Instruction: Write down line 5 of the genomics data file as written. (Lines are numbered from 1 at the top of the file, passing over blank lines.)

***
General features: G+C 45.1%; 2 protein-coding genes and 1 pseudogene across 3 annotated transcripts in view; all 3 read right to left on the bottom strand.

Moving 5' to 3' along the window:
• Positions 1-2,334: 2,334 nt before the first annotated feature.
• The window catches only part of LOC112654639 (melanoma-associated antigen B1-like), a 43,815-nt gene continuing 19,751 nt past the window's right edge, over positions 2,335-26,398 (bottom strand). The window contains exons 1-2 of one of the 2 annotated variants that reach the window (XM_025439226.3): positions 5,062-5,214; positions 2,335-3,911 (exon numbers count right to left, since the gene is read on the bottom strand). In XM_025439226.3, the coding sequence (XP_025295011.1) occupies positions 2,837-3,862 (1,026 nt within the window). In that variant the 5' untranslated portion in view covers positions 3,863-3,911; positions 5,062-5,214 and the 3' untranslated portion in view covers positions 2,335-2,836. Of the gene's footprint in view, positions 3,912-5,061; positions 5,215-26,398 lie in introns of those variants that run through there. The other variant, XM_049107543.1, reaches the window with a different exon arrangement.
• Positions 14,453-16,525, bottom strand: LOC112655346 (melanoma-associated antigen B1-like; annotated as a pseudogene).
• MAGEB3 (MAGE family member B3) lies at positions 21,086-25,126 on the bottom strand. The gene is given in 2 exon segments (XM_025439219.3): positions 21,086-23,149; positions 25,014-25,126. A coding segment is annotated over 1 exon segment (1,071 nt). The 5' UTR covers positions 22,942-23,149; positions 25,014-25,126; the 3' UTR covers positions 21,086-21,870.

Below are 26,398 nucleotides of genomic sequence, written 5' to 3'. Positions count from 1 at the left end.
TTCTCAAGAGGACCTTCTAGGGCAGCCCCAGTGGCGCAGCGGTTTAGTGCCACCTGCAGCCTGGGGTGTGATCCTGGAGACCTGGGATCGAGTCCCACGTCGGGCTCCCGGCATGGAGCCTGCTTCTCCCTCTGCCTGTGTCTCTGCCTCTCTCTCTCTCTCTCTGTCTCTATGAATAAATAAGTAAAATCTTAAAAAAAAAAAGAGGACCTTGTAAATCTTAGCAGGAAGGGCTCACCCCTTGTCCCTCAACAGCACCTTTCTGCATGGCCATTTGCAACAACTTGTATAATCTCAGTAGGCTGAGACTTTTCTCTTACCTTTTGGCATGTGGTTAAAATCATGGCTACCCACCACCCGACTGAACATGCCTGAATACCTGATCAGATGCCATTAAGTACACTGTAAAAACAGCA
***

• Positions 14,453-16,525, bottom strand: LOC112655346 (melanoma-associated antigen B1-like; annotated as a pseudogene).